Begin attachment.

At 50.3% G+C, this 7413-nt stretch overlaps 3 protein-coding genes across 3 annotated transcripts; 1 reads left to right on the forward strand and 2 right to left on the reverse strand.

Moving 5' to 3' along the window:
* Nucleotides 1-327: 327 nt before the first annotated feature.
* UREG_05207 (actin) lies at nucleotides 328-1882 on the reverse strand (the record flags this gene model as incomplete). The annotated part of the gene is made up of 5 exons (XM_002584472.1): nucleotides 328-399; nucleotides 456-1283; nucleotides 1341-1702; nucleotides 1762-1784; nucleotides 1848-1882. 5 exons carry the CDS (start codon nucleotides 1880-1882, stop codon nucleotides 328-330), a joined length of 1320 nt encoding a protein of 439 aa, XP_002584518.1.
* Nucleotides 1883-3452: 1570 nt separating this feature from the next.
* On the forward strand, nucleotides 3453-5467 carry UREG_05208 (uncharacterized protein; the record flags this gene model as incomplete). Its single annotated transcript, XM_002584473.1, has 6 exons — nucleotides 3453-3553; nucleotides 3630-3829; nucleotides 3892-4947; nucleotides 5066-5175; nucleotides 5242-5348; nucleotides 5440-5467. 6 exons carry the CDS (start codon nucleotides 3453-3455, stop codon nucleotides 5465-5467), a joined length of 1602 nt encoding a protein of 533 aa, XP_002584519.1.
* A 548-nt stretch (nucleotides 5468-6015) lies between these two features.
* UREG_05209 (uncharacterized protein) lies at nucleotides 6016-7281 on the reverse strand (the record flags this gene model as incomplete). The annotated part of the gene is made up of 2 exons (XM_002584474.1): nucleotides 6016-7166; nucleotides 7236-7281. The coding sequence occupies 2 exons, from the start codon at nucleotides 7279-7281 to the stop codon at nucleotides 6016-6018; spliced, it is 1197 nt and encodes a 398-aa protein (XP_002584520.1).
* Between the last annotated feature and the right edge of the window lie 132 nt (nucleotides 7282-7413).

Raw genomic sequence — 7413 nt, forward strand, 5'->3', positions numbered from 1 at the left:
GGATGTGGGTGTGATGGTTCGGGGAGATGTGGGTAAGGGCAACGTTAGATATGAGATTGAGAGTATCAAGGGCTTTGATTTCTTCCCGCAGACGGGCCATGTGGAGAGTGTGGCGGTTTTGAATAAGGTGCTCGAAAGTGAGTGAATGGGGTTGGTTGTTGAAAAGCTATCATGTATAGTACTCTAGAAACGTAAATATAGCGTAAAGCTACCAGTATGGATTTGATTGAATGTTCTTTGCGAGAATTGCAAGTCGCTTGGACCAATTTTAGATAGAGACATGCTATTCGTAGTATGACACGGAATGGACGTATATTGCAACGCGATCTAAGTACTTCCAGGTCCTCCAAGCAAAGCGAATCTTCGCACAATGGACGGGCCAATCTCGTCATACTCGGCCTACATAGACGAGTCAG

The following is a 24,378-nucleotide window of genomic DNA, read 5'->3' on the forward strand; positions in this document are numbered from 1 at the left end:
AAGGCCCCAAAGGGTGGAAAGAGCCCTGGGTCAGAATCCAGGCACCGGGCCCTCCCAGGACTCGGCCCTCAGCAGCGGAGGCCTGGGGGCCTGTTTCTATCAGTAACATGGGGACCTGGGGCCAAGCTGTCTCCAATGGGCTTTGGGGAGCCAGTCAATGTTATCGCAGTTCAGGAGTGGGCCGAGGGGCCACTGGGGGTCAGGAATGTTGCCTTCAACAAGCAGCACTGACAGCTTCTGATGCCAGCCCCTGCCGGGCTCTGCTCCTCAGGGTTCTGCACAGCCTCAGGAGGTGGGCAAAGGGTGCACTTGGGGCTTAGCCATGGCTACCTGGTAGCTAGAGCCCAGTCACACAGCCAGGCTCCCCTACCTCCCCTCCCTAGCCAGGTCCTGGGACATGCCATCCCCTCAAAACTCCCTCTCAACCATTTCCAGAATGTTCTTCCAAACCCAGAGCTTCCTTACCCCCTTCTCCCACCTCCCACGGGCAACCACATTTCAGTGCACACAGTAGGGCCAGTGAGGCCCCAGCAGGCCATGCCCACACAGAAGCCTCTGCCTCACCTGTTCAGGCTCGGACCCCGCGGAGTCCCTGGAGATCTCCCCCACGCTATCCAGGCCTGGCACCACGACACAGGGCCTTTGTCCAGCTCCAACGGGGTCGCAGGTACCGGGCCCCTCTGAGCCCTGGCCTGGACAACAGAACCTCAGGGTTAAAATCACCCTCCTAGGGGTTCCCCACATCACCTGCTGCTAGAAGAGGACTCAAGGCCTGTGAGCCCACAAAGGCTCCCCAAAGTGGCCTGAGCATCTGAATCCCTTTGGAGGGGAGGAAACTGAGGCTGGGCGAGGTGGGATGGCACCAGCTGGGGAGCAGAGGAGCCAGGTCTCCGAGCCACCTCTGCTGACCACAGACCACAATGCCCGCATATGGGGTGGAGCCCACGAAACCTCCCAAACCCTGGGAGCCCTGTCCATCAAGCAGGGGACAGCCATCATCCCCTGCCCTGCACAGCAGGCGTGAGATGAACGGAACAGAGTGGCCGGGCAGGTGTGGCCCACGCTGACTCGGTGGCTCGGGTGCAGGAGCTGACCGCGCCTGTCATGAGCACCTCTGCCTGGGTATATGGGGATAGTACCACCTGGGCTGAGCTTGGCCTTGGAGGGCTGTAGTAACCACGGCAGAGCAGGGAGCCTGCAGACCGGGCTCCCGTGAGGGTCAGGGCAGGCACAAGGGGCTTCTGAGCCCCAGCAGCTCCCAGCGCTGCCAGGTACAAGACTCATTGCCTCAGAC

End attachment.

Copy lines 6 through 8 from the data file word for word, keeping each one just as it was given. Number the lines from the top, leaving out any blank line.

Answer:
* On the forward strand, nucleotides 3453-5467 carry UREG_05208 (uncharacterized protein; the record flags this gene model as incomplete). Its single annotated transcript, XM_002584473.1, has 6 exons — nucleotides 3453-3553; nucleotides 3630-3829; nucleotides 3892-4947; nucleotides 5066-5175; nucleotides 5242-5348; nucleotides 5440-5467. 6 exons carry the CDS (start codon nucleotides 3453-3455, stop codon nucleotides 5465-5467), a joined length of 1602 nt encoding a protein of 533 aa, XP_002584519.1.
* A 548-nt stretch (nucleotides 5468-6015) lies between these two features.
* UREG_05209 (uncharacterized protein) lies at nucleotides 6016-7281 on the reverse strand (the record flags this gene model as incomplete). The annotated part of the gene is made up of 2 exons (XM_002584474.1): nucleotides 6016-7166; nucleotides 7236-7281. The coding sequence occupies 2 exons, from the start codon at nucleotides 7279-7281 to the stop codon at nucleotides 6016-6018; spliced, it is 1197 nt and encodes a 398-aa protein (XP_002584520.1).